Our new release contains a much-requested feature: dedicated buttons for easily increasing and decreasing the values of number fields. This type of control is known as a stepper in iOS. Sometimes, they’re called spinners.
Here’s the break-even analysis calculator from the tour template, improved with steppers:
You can click and hold, or tap and hold, the buttons to quickly increase and decrease values without having to release your mouse button or lift your finger.
Steppers are especially valuable on mobile devices without physical keyboards. They allow you to quickly test various numeric inputs and watch the results change, all without having to bring up the on-screen keypad.
Our new release also introduces sliders, which provide an even faster way to change numeric values, but occupy more space. A slider can be shown instead of a stepper or alongside it.
Enable a stepper by toggling the new Show stepper property in the inspector for number fields. A few new properties then appear:
By default, steppers have no minimum or maximum values, meaning that numbers can be increased or decreased in perpetuity. Set a minimum and a maximum value using the inspector. When the minimum value is reached, the button for decreasing the value becomes grayed out. Similarly, the button for increasing the value becomes grayed out when the maximum value is reached.
The default step value is one, meaning that when you increase or decrease a number, it is increased or decreased by one. If you expect users to enter very large or very small numbers, changing the step value makes sense (to, say, 1000 or 0.001).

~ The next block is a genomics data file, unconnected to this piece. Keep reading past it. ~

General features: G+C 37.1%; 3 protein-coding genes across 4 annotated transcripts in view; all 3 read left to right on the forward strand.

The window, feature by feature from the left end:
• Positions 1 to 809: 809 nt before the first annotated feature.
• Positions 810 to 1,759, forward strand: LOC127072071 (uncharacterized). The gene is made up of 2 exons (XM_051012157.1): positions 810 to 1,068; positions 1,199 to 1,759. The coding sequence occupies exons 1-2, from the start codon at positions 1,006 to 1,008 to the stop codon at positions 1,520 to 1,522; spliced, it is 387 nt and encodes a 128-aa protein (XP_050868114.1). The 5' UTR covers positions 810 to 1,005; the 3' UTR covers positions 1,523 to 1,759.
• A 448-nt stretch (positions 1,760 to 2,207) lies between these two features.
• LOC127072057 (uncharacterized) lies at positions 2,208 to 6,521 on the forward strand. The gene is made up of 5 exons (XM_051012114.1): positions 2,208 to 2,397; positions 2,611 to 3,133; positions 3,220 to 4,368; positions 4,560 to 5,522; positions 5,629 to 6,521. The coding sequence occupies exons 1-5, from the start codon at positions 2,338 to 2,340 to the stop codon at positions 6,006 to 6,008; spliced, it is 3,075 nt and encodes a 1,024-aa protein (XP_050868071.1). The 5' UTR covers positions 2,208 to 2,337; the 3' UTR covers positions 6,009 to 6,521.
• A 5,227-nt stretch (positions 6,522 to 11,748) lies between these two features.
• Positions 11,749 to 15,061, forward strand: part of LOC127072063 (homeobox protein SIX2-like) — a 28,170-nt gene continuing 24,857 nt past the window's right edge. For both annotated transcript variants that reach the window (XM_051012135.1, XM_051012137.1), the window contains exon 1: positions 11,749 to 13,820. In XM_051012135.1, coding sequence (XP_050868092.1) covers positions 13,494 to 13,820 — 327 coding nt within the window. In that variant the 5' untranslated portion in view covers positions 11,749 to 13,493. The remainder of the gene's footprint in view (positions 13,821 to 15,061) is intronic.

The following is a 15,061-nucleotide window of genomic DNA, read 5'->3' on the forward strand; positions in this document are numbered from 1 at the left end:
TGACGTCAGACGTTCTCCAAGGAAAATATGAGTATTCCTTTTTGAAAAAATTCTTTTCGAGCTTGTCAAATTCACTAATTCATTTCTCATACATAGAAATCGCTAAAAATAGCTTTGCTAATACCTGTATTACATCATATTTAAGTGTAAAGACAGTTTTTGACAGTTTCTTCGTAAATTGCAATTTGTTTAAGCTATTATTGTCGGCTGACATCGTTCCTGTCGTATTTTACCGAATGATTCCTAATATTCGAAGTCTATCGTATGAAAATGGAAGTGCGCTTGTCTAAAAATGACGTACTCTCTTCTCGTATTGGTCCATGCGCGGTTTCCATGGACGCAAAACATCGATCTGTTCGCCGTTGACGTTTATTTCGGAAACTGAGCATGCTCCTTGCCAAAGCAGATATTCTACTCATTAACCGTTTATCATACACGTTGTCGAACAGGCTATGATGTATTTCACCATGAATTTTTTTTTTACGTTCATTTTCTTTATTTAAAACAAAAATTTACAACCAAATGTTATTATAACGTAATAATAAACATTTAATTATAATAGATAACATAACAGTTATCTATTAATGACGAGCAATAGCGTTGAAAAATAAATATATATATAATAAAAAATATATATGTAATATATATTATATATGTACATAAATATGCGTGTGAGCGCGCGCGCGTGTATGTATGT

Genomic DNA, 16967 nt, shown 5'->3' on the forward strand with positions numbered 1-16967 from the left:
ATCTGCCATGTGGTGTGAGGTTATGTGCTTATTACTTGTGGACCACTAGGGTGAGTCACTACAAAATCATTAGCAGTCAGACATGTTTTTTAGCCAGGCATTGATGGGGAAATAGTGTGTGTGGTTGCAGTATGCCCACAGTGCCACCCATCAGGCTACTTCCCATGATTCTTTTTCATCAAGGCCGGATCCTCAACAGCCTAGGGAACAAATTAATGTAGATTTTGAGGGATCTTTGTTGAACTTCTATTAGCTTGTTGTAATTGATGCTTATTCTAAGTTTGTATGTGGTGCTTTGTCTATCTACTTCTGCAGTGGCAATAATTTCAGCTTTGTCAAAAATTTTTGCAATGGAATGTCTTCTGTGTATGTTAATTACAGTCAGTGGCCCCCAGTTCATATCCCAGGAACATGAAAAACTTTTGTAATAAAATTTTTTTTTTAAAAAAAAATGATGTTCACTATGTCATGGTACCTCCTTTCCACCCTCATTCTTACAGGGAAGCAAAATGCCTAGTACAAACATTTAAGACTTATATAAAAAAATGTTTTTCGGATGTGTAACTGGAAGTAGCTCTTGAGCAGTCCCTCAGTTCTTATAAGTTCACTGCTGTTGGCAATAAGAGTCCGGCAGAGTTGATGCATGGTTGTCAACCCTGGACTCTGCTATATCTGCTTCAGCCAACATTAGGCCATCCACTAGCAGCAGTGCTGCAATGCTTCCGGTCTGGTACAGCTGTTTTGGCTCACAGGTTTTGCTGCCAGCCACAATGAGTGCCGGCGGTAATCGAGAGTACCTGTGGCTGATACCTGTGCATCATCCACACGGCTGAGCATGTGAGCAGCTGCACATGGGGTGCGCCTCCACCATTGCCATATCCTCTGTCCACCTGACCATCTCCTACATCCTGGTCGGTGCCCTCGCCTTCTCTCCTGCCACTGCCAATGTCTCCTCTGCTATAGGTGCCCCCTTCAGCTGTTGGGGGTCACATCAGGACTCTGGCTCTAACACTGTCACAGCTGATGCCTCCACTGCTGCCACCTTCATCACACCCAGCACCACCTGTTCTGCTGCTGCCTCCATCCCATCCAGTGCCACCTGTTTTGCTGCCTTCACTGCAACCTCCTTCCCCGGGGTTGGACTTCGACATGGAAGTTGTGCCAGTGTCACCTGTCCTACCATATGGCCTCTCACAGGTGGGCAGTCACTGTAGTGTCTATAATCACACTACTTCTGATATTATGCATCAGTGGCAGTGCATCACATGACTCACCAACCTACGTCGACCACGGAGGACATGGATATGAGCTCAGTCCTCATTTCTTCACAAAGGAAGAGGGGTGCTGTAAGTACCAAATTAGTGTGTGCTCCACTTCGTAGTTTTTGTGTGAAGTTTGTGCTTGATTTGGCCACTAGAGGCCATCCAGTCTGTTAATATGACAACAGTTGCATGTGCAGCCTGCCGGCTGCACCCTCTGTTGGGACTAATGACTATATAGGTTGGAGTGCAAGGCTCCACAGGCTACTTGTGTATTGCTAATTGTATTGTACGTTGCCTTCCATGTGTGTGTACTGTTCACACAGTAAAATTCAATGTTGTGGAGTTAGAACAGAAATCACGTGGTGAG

By default, steppers provide an additional way to enter a number — users can still click or tap the actual number and use a physical keyboard or on-screen keypad to change the value in the traditional way. Use the drop-down menu that initially reads Show field value in the screen above to either disable the value (making it grayed out and impossible to change using a keyboard or keypad) or to hide it completely.
Hiding the value can make sense in some situations. For instance, what if you want to allow your users to determine the number of fields that are visible? You can put a stepper below the last visible field and hide the value for a clean look. Also, you can opt not to enter a label for the field to only show the stepper.
Here’s a calculator app that uses this technique for calculating a grade point average (GPA) for a student:
The user presses the plus button to add a new subject for which a grade can be entered and the minus button to remove the last added field. This technique is explored in-depth in this tip, which shows how the app above is built.
Finally, a new color property is available for determining the color of the stepper. As with all color properties, you can use a formula to determine the color, meaning that the color of the stepper can change with the value.